If you had told me a year ago that I would share pictures of my breastfeeding journey, or nurse Polly in public, or nurse her at all, I would have called you a liar. I had very strong ideas about how this third round of parenting would go, and breastfeeding was not on my radar.
Mothering has changed quite a bit since I dipped my toe in the water, almost thirteen years ago. I remember thinking that I had to choose sides for almost every issue — breastfeeding or formula-feeding? Co-sleeping or crib? Cry it out or gentle sleep training? It seemed like everything I read pointed to one side or another and it was overwhelming to choose when I didn’t have any experience at all.
This choosing of sides carried over into subsequent pregnancies. When I found out I was expecting our third baby, I decided I was going to have an amazing sleeper (just like the first two times), the baby would be in a room of its own almost immediately, and I would not be breastfeeding. The motivation and assumptions about most of these topics related to my age. At almost forty, I was determined to make this my easiest pregnancy and postpartum period yet — I didn’t want to introduce anything that would be stressful or unknown.
I told my husband during the first trimester, that I wouldn’t be nursing this baby. I hadn’t had the greatest luck with our older children, and I assumed baby number three would be just as difficult. Our oldest wasn’t a great nurser and my over-supply made it hard for her to keep up. I pumped exclusively for twelve weeks, before deciding I couldn’t live like that any longer. She never even noticed the transition and we were all better for having formula in our lives. My middle daughter was an exceptional nurser, but with hardly any milk and excessive weight loss, we were forced to supplement with formula and eventually switched over completely. In the years following, it seemed hospitals were pushing breastfeeding and I heard horror stories about nurses withholding formula and militant lactation consultants. I was more confident at forty than I had been at twenty-six and decided to pack my own formula and remain steadfast. My husband has always been smarter than me and, while he never pressured me to breastfeed, he gave me just the right amount of support and encouragement. I packed all kinds of wonderful things in my hospital bag, but I left the can of formula at home. I went into our birthing experience with an open mind and couldn’t believe the change that happened in my heart, as we delivered our third daughter.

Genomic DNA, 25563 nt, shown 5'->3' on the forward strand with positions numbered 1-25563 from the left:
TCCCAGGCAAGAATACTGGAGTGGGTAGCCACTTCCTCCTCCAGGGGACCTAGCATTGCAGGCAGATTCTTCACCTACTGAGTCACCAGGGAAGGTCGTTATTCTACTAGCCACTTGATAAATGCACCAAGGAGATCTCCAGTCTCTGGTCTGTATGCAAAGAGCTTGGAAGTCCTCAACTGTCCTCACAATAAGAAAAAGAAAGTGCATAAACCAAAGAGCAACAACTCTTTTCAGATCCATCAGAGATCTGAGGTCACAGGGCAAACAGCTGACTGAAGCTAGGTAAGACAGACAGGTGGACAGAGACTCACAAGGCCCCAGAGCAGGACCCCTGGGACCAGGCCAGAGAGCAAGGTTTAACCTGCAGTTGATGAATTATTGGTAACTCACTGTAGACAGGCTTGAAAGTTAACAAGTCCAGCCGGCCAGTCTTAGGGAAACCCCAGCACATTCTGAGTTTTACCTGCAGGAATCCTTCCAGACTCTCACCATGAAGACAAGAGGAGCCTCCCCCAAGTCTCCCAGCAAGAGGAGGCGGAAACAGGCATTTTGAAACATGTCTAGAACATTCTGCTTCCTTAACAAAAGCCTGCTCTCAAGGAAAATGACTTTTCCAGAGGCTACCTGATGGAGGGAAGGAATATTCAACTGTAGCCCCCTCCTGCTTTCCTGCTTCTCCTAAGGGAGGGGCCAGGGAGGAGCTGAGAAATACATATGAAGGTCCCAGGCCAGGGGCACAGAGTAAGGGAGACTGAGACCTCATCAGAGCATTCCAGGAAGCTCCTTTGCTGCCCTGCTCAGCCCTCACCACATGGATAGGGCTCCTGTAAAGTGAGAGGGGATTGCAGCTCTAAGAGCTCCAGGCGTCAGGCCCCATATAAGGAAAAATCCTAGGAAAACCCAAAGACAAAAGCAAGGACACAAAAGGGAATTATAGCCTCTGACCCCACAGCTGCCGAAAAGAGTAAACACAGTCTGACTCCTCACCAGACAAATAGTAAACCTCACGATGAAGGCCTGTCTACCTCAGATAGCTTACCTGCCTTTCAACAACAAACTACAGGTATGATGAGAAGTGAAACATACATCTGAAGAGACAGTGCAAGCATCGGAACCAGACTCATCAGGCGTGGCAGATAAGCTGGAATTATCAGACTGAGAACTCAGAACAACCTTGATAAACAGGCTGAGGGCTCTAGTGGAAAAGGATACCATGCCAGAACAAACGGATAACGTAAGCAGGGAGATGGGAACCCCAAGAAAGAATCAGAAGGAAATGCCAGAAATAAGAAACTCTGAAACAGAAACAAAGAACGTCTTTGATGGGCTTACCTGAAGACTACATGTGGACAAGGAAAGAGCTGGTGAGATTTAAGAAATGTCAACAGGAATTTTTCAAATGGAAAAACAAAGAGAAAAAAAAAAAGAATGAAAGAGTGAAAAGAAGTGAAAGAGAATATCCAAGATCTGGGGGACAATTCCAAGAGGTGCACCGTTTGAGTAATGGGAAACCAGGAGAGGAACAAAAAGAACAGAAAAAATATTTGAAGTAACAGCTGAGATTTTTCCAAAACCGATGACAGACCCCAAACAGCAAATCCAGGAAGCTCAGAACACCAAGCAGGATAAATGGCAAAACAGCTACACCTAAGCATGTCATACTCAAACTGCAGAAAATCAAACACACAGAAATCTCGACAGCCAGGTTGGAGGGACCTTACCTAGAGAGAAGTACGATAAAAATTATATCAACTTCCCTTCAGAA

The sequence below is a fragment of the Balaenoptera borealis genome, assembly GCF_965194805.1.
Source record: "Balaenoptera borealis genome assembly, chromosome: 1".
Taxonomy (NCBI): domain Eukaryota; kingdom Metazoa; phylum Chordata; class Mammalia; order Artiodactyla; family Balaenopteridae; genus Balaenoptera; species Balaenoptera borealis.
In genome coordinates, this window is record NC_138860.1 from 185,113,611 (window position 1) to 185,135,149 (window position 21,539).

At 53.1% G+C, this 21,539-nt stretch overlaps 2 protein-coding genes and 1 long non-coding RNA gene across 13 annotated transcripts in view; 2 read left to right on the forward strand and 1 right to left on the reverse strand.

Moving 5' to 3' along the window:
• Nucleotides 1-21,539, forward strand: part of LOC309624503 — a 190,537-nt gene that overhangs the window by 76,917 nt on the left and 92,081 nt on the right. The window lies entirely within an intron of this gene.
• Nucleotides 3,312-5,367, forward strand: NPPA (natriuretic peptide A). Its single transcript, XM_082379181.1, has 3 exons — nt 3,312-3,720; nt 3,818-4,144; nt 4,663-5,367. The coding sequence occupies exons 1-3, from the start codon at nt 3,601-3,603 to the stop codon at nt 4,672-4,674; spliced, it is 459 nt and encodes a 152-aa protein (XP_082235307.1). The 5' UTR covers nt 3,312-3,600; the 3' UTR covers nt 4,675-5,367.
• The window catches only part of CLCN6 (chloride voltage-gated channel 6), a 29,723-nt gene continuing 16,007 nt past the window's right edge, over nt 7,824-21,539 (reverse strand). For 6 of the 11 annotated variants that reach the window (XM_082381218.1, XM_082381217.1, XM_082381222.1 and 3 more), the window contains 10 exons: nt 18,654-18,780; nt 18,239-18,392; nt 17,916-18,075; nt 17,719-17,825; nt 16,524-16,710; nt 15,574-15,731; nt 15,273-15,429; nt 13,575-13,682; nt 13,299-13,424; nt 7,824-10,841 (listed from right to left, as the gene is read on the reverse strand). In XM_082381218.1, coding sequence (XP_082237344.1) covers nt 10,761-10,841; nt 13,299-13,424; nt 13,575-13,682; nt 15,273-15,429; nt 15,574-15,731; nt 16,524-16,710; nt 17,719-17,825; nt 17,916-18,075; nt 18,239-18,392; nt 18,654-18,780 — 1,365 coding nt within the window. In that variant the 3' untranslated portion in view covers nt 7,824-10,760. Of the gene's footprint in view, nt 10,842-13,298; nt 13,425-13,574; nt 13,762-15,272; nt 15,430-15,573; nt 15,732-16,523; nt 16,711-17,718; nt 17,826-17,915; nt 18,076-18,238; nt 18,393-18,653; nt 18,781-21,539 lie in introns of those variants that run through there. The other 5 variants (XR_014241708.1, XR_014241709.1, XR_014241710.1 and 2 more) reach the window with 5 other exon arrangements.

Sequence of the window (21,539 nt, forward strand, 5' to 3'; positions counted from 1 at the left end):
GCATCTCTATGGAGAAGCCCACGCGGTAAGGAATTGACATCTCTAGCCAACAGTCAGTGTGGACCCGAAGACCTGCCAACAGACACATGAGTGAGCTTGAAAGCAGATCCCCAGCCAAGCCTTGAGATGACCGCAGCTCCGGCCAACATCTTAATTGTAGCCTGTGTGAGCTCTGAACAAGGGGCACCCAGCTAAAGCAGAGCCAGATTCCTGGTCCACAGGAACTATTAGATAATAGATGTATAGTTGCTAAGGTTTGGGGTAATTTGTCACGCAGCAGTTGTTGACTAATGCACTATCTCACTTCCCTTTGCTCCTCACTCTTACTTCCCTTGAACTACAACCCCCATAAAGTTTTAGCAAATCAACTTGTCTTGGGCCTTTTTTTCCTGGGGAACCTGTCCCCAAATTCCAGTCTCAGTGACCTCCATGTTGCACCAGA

I wouldn’t say things were easy, but they weren’t nearly as difficult as I suspected. For once, both my baby and my body got things right. Polly latched on immediately and seemed to know exactly what to do. My supply was strong, my husband was a huge help, and my lactation consultants were rock stars. There were days when I wanted to give up — cluster feeding is miserable and I went months without getting a sufficient amount of sleep. Breastfeeding was so painful in the beginning and I was sure I was doing it all wrong. Was she getting enough to eat, was my supply strong enough to support her, would my mental health suffer this experience? Then one day, it wasn’t hard anymore. I remember nursing her in bed one afternoon and realizing, for the first time, that it was easy. We both knew what to do, my nipples were no longer cracked and bleeding, I didn’t have any questions, and I was confident enough to nurse anywhere she needed to eat.
Every baby is different, and what works for one doesn’t necessarily work for another. Polly didn’t sleep in her own bed (or through the night) until she was nine months old. Part of that was because co-sleeping made breastfeeding infinitely easier, but part of it was embracing that I was a different kind of mother than I was the first two times. I had to allow myself to do what worked best for us all, without the fear of judgment over our parenting choices.
We’re nearing Polly’s first birthday and are down to three nursing sessions on most days. As we started introducing solid foods and she became more mobile, her interest in sitting still began to wane. I’m not pumping at work anymore and I can already tell that my body has begun to adjust to this natural weaning process. This part of our journey is bittersweet and, while I’m looking forward to having my body back, I’m sad to see this time together end.
Several months ago, a friend recommended that I document our breastfeeding journey with photographs, and that seemed so out of character for me. Did I really want pictures of me nursing? Would I regret it if I didn’t? I had my sister photograph a nursing session during Polly’s six month session and they are some of my favorite photos from her first year. I can’t look at these without smiling — they were exactly what I needed to remember this incredibly important season of life.